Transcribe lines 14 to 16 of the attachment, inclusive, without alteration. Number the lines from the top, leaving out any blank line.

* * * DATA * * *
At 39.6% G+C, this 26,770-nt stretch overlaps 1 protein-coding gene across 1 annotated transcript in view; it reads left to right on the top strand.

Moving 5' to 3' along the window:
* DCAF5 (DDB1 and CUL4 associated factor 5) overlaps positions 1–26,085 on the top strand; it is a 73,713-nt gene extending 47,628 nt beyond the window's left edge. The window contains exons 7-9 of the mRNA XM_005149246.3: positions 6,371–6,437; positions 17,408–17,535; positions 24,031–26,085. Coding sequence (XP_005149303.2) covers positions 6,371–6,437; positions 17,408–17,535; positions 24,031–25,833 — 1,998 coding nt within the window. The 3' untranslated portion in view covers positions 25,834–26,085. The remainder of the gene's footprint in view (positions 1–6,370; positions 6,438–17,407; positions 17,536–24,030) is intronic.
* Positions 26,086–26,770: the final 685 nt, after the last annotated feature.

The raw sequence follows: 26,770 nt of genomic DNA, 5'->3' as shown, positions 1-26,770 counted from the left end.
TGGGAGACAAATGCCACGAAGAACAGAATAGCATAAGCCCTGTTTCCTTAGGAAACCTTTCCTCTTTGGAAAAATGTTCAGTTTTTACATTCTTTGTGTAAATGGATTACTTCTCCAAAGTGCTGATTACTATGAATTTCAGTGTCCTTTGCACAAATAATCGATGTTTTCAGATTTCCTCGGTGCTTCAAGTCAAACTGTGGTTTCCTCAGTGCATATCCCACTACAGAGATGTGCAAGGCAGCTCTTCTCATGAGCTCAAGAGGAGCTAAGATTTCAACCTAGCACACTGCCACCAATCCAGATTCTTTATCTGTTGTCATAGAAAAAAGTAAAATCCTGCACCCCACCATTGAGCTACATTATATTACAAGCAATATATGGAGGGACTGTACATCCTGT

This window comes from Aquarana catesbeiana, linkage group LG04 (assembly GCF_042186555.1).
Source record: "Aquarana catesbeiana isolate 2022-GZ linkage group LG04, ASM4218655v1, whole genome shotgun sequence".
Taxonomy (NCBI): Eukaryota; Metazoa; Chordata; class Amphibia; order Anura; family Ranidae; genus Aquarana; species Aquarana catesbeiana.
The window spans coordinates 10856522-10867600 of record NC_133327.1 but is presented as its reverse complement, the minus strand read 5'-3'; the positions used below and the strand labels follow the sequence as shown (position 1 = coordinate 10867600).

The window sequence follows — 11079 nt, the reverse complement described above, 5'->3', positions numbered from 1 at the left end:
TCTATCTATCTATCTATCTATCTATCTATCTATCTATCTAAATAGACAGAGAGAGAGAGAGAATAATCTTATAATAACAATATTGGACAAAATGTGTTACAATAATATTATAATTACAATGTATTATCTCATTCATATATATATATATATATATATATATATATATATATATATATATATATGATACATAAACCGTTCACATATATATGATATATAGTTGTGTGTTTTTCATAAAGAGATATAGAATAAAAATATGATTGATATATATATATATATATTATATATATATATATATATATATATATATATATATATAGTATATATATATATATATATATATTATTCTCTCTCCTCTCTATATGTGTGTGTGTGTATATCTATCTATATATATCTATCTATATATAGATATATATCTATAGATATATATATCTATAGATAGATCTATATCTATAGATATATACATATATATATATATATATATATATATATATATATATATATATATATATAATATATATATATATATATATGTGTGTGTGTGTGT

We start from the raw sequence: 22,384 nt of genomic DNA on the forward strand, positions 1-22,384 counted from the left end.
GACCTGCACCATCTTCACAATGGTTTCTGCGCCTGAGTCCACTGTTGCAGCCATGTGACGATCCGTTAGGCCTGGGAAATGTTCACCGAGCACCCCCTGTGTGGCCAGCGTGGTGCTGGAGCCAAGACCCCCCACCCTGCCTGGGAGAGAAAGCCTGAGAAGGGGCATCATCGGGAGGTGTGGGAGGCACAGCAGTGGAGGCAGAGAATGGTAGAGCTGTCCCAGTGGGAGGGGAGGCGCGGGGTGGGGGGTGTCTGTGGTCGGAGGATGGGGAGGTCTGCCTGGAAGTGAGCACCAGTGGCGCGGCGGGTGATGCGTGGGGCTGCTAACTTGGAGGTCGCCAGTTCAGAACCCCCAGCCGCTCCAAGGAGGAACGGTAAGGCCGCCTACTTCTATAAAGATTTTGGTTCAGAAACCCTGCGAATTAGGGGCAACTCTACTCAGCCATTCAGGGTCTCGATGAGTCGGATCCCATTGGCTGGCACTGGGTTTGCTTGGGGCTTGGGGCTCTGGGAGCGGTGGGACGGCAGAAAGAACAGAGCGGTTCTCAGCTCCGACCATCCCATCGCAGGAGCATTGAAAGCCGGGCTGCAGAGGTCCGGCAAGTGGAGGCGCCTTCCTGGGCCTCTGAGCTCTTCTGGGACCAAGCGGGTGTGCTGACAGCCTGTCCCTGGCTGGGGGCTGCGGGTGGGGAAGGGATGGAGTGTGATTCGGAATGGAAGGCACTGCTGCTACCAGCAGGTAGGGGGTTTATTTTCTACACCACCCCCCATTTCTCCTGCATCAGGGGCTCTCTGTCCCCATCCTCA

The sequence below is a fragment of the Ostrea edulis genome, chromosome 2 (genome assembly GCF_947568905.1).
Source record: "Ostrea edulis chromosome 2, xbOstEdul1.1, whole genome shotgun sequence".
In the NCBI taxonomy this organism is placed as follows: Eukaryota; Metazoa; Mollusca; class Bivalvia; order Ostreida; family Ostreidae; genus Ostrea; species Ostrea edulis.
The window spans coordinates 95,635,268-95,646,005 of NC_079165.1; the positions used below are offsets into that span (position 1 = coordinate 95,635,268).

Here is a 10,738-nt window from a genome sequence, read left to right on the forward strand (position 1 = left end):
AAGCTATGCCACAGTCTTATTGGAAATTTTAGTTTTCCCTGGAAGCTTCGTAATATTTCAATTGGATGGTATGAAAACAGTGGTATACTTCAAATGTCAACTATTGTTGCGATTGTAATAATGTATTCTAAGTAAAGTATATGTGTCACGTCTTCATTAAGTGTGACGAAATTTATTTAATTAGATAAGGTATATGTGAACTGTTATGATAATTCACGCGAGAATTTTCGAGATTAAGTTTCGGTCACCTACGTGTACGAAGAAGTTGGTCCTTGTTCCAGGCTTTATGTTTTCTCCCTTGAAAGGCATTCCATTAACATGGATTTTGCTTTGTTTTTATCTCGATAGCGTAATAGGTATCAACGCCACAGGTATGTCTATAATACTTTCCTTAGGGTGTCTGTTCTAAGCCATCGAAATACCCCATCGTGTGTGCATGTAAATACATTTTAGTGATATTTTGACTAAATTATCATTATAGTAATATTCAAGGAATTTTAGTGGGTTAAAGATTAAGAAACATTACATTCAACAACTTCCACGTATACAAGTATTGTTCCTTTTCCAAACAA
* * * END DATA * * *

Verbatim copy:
GACCTGCACCATCTTCACAATGGTTTCTGCGCCTGAGTCCACTGTTGCAGCCATGTGACGATCCGTTAGGCCTGGGAAATGTTCACCGAGCACCCCCTGTGTGGCCAGCGTGGTGCTGGAGCCAAGACCCCCCACCCTGCCTGGGAGAGAAAGCCTGAGAAGGGGCATCATCGGGAGGTGTGGGAGGCACAGCAGTGGAGGCAGAGAATGGTAGAGCTGTCCCAGTGGGAGGGGAGGCGCGGGGTGGGGGGTGTCTGTGGTCGGAGGATGGGGAGGTCTGCCTGGAAGTGAGCACCAGTGGCGCGGCGGGTGATGCGTGGGGCTGCTAACTTGGAGGTCGCCAGTTCAGAACCCCCAGCCGCTCCAAGGAGGAACGGTAAGGCCGCCTACTTCTATAAAGATTTTGGTTCAGAAACCCTGCGAATTAGGGGCAACTCTACTCAGCCATTCAGGGTCTCGATGAGTCGGATCCCATTGGCTGGCACTGGGTTTGCTTGGGGCTTGGGGCTCTGGGAGCGGTGGGACGGCAGAAAGAACAGAGCGGTTCTCAGCTCCGACCATCCCATCGCAGGAGCATTGAAAGCCGGGCTGCAGAGGTCCGGCAAGTGGAGGCGCCTTCCTGGGCCTCTGAGCTCTTCTGGGACCAAGCGGGTGTGCTGACAGCCTGTCCCTGGCTGGGGGCTGCGGGTGGGGAAGGGATGGAGTGTGATTCGGAATGGAAGGCACTGCTGCTACCAGCAGGTAGGGGGTTTATTTTCTACACCACCCCCCATTTCTCCTGCATCAGGGGCTCTCTGTCCCCATCCTCA

The sequence below is a fragment of the Ostrea edulis genome, chromosome 2 (genome assembly GCF_947568905.1).
Source record: "Ostrea edulis chromosome 2, xbOstEdul1.1, whole genome shotgun sequence".